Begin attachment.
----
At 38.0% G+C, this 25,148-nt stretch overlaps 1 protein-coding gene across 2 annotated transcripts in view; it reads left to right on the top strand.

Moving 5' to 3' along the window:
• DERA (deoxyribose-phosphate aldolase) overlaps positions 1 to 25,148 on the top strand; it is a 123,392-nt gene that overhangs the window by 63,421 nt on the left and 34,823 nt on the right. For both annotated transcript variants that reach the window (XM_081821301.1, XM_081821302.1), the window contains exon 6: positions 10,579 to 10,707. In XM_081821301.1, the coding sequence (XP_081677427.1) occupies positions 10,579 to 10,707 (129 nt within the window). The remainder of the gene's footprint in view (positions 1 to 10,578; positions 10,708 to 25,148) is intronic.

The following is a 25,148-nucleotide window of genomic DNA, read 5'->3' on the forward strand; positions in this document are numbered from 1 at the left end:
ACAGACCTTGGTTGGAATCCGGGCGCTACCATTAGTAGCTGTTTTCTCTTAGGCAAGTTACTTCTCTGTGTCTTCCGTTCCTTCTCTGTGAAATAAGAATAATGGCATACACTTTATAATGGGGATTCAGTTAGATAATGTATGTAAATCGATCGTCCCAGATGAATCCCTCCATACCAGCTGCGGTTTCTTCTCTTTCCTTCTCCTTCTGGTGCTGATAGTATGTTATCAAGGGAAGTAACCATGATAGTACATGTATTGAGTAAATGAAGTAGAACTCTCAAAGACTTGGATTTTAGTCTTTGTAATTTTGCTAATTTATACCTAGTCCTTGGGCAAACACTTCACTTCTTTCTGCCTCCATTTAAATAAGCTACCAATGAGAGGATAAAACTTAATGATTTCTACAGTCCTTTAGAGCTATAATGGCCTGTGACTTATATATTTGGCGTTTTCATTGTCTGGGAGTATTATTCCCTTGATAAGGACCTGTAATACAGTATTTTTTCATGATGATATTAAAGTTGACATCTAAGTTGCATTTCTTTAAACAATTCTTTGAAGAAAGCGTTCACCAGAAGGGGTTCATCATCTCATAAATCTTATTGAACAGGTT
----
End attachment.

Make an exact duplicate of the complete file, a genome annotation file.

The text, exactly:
At 38.0% G+C, this 25,148-nt stretch overlaps 1 protein-coding gene across 2 annotated transcripts in view; it reads left to right on the top strand.

Moving 5' to 3' along the window:
• DERA (deoxyribose-phosphate aldolase) overlaps positions 1 to 25,148 on the top strand; it is a 123,392-nt gene that overhangs the window by 63,421 nt on the left and 34,823 nt on the right. For both annotated transcript variants that reach the window (XM_081821301.1, XM_081821302.1), the window contains exon 6: positions 10,579 to 10,707. In XM_081821301.1, the coding sequence (XP_081677427.1) occupies positions 10,579 to 10,707 (129 nt within the window). The remainder of the gene's footprint in view (positions 1 to 10,578; positions 10,708 to 25,148) is intronic.

The following is a 25,148-nucleotide window of genomic DNA, read 5'->3' on the forward strand; positions in this document are numbered from 1 at the left end:
ACAGACCTTGGTTGGAATCCGGGCGCTACCATTAGTAGCTGTTTTCTCTTAGGCAAGTTACTTCTCTGTGTCTTCCGTTCCTTCTCTGTGAAATAAGAATAATGGCATACACTTTATAATGGGGATTCAGTTAGATAATGTATGTAAATCGATCGTCCCAGATGAATCCCTCCATACCAGCTGCGGTTTCTTCTCTTTCCTTCTCCTTCTGGTGCTGATAGTATGTTATCAAGGGAAGTAACCATGATAGTACATGTATTGAGTAAATGAAGTAGAACTCTCAAAGACTTGGATTTTAGTCTTTGTAATTTTGCTAATTTATACCTAGTCCTTGGGCAAACACTTCACTTCTTTCTGCCTCCATTTAAATAAGCTACCAATGAGAGGATAAAACTTAATGATTTCTACAGTCCTTTAGAGCTATAATGGCCTGTGACTTATATATTTGGCGTTTTCATTGTCTGGGAGTATTATTCCCTTGATAAGGACCTGTAATACAGTATTTTTTCATGATGATATTAAAGTTGACATCTAAGTTGCATTTCTTTAAACAATTCTTTGAAGAAAGCGTTCACCAGAAGGGGTTCATCATCTCATAAATCTTATTGAACAGGTT